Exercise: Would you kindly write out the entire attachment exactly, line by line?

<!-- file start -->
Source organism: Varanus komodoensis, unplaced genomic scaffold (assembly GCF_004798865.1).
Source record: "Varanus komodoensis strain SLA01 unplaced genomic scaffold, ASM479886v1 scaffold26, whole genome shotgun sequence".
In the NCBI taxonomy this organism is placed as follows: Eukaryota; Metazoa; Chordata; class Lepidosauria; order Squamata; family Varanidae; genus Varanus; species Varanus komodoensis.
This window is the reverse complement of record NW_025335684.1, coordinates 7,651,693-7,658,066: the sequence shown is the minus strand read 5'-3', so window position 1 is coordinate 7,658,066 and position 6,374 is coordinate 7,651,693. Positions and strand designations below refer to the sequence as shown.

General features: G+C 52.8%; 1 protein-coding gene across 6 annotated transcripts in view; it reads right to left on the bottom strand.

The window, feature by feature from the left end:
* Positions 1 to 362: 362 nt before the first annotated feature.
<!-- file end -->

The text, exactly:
Source organism: Varanus komodoensis, unplaced genomic scaffold (assembly GCF_004798865.1).
Source record: "Varanus komodoensis strain SLA01 unplaced genomic scaffold, ASM479886v1 scaffold26, whole genome shotgun sequence".
In the NCBI taxonomy this organism is placed as follows: Eukaryota; Metazoa; Chordata; class Lepidosauria; order Squamata; family Varanidae; genus Varanus; species Varanus komodoensis.
This window is the reverse complement of record NW_025335684.1, coordinates 7,651,693-7,658,066: the sequence shown is the minus strand read 5'-3', so window position 1 is coordinate 7,658,066 and position 6,374 is coordinate 7,651,693. Positions and strand designations below refer to the sequence as shown.

General features: G+C 52.8%; 1 protein-coding gene across 6 annotated transcripts in view; it reads right to left on the bottom strand.

The window, feature by feature from the left end:
* Positions 1 to 362: 362 nt before the first annotated feature.